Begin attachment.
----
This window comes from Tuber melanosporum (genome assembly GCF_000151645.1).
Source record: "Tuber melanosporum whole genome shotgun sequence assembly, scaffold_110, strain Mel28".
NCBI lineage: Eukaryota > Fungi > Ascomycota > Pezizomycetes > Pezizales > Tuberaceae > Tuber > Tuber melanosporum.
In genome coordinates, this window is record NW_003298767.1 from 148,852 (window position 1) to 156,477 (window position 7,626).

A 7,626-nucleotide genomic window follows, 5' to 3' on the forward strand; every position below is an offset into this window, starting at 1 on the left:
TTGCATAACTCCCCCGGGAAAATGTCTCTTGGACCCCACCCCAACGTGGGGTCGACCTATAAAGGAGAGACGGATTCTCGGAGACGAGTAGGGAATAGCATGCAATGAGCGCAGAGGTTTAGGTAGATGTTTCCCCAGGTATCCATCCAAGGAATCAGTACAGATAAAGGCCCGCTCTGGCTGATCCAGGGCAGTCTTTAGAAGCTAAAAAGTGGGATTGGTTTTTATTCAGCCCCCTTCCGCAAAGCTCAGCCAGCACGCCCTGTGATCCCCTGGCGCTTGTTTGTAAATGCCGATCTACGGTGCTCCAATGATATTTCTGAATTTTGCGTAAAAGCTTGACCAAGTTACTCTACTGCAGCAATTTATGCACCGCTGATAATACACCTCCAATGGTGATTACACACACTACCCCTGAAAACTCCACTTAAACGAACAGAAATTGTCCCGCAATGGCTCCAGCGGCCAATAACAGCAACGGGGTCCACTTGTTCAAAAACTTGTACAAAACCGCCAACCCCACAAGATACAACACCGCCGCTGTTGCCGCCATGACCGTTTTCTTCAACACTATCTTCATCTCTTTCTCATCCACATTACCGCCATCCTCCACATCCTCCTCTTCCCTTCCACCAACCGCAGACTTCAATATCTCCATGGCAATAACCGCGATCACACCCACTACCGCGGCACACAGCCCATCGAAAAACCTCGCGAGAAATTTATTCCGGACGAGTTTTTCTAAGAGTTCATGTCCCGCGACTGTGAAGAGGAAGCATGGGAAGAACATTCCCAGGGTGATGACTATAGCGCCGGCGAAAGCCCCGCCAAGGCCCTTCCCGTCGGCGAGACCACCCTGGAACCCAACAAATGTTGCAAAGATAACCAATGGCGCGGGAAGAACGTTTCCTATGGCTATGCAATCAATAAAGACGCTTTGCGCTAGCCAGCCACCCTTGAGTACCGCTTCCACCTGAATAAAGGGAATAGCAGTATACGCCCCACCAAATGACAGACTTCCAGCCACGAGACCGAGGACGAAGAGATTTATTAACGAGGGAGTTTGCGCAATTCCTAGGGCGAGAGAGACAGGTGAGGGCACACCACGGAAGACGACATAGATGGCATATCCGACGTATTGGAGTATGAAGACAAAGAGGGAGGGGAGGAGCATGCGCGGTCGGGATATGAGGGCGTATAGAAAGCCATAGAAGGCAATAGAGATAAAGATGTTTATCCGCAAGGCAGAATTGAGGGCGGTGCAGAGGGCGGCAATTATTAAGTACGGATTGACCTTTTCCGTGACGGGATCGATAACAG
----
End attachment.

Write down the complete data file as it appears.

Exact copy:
This window comes from Tuber melanosporum (genome assembly GCF_000151645.1).
Source record: "Tuber melanosporum whole genome shotgun sequence assembly, scaffold_110, strain Mel28".
NCBI lineage: Eukaryota > Fungi > Ascomycota > Pezizomycetes > Pezizales > Tuberaceae > Tuber > Tuber melanosporum.
In genome coordinates, this window is record NW_003298767.1 from 148,852 (window position 1) to 156,477 (window position 7,626).

A 7,626-nucleotide genomic window follows, 5' to 3' on the forward strand; every position below is an offset into this window, starting at 1 on the left:
TTGCATAACTCCCCCGGGAAAATGTCTCTTGGACCCCACCCCAACGTGGGGTCGACCTATAAAGGAGAGACGGATTCTCGGAGACGAGTAGGGAATAGCATGCAATGAGCGCAGAGGTTTAGGTAGATGTTTCCCCAGGTATCCATCCAAGGAATCAGTACAGATAAAGGCCCGCTCTGGCTGATCCAGGGCAGTCTTTAGAAGCTAAAAAGTGGGATTGGTTTTTATTCAGCCCCCTTCCGCAAAGCTCAGCCAGCACGCCCTGTGATCCCCTGGCGCTTGTTTGTAAATGCCGATCTACGGTGCTCCAATGATATTTCTGAATTTTGCGTAAAAGCTTGACCAAGTTACTCTACTGCAGCAATTTATGCACCGCTGATAATACACCTCCAATGGTGATTACACACACTACCCCTGAAAACTCCACTTAAACGAACAGAAATTGTCCCGCAATGGCTCCAGCGGCCAATAACAGCAACGGGGTCCACTTGTTCAAAAACTTGTACAAAACCGCCAACCCCACAAGATACAACACCGCCGCTGTTGCCGCCATGACCGTTTTCTTCAACACTATCTTCATCTCTTTCTCATCCACATTACCGCCATCCTCCACATCCTCCTCTTCCCTTCCACCAACCGCAGACTTCAATATCTCCATGGCAATAACCGCGATCACACCCACTACCGCGGCACACAGCCCATCGAAAAACCTCGCGAGAAATTTATTCCGGACGAGTTTTTCTAAGAGTTCATGTCCCGCGACTGTGAAGAGGAAGCATGGGAAGAACATTCCCAGGGTGATGACTATAGCGCCGGCGAAAGCCCCGCCAAGGCCCTTCCCGTCGGCGAGACCACCCTGGAACCCAACAAATGTTGCAAAGATAACCAATGGCGCGGGAAGAACGTTTCCTATGGCTATGCAATCAATAAAGACGCTTTGCGCTAGCCAGCCACCCTTGAGTACCGCTTCCACCTGAATAAAGGGAATAGCAGTATACGCCCCACCAAATGACAGACTTCCAGCCACGAGACCGAGGACGAAGAGATTTATTAACGAGGGAGTTTGCGCAATTCCTAGGGCGAGAGAGACAGGTGAGGGCACACCACGGAAGACGACATAGATGGCATATCCGACGTATTGGAGTATGAAGACAAAGAGGGAGGGGAGGAGCATGCGCGGTCGGGATATGAGGGCGTATAGAAAGCCATAGAAGGCAATAGAGATAAAGATGTTTATCCGCAAGGCAGAATTGAGGGCGGTGCAGAGGGCGGCAATTATTAAGTACGGATTGACCTTTTCCGTGACGGGATCGATAACAG